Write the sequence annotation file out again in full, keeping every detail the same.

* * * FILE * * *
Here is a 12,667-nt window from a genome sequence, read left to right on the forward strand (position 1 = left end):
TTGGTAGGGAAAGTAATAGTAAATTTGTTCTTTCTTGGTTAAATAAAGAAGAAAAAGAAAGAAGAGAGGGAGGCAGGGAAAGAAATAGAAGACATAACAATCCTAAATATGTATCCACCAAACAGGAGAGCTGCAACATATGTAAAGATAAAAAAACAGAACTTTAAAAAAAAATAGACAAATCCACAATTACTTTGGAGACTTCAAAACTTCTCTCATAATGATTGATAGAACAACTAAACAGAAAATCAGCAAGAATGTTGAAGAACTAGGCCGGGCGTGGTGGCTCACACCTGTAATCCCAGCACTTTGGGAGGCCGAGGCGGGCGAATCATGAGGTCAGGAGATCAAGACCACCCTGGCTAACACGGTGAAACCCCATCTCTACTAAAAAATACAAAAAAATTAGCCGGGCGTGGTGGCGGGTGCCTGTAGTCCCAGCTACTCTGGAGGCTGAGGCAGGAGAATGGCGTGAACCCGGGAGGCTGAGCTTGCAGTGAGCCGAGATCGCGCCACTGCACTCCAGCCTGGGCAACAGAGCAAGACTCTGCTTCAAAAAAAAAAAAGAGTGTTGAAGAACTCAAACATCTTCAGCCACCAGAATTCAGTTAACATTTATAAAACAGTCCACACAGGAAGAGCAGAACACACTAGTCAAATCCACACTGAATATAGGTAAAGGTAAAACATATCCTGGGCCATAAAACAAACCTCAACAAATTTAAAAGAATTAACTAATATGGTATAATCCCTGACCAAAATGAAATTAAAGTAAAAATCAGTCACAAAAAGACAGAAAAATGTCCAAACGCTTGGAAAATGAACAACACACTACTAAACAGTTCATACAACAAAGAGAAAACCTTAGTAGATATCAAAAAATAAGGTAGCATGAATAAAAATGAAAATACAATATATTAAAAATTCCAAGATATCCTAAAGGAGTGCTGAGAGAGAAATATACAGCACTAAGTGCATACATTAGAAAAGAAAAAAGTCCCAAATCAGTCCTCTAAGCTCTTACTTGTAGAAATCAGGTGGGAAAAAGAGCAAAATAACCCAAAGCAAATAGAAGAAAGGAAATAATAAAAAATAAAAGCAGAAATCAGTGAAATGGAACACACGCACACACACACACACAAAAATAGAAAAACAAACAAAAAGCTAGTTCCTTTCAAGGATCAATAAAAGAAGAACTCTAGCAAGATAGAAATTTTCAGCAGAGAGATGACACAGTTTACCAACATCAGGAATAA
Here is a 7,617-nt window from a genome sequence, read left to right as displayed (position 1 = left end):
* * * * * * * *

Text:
Here is a 12,667-nt window from a genome sequence, read left to right on the forward strand (position 1 = left end):
TTGGTAGGGAAAGTAATAGTAAATTTGTTCTTTCTTGGTTAAATAAAGAAGAAAAAGAAAGAAGAGAGGGAGGCAGGGAAAGAAATAGAAGACATAACAATCCTAAATATGTATCCACCAAACAGGAGAGCTGCAACATATGTAAAGATAAAAAAACAGAACTTTAAAAAAAAATAGACAAATCCACAATTACTTTGGAGACTTCAAAACTTCTCTCATAATGATTGATAGAACAACTAAACAGAAAATCAGCAAGAATGTTGAAGAACTAGGCCGGGCGTGGTGGCTCACACCTGTAATCCCAGCACTTTGGGAGGCCGAGGCGGGCGAATCATGAGGTCAGGAGATCAAGACCACCCTGGCTAACACGGTGAAACCCCATCTCTACTAAAAAATACAAAAAAATTAGCCGGGCGTGGTGGCGGGTGCCTGTAGTCCCAGCTACTCTGGAGGCTGAGGCAGGAGAATGGCGTGAACCCGGGAGGCTGAGCTTGCAGTGAGCCGAGATCGCGCCACTGCACTCCAGCCTGGGCAACAGAGCAAGACTCTGCTTCAAAAAAAAAAAAGAGTGTTGAAGAACTCAAACATCTTCAGCCACCAGAATTCAGTTAACATTTATAAAACAGTCCACACAGGAAGAGCAGAACACACTAGTCAAATCCACACTGAATATAGGTAAAGGTAAAACATATCCTGGGCCATAAAACAAACCTCAACAAATTTAAAAGAATTAACTAATATGGTATAATCCCTGACCAAAATGAAATTAAAGTAAAAATCAGTCACAAAAAGACAGAAAAATGTCCAAACGCTTGGAAAATGAACAACACACTACTAAACAGTTCATACAACAAAGAGAAAACCTTAGTAGATATCAAAAAATAAGGTAGCATGAATAAAAATGAAAATACAATATATTAAAAATTCCAAGATATCCTAAAGGAGTGCTGAGAGAGAAATATACAGCACTAAGTGCATACATTAGAAAAGAAAAAAGTCCCAAATCAGTCCTCTAAGCTCTTACTTGTAGAAATCAGGTGGGAAAAAGAGCAAAATAACCCAAAGCAAATAGAAGAAAGGAAATAATAAAAAATAAAAGCAGAAATCAGTGAAATGGAACACACGCACACACACACACACAAAAATAGAAAAACAAACAAAAAGCTAGTTCCTTTCAAGGATCAATAAAAGAAGAACTCTAGCAAGATAGAAATTTTCAGCAGAGAGATGACACAGTTTACCAACATCAGGAATAA
Here is a 7,617-nt window from a genome sequence, read left to right as displayed (position 1 = left end):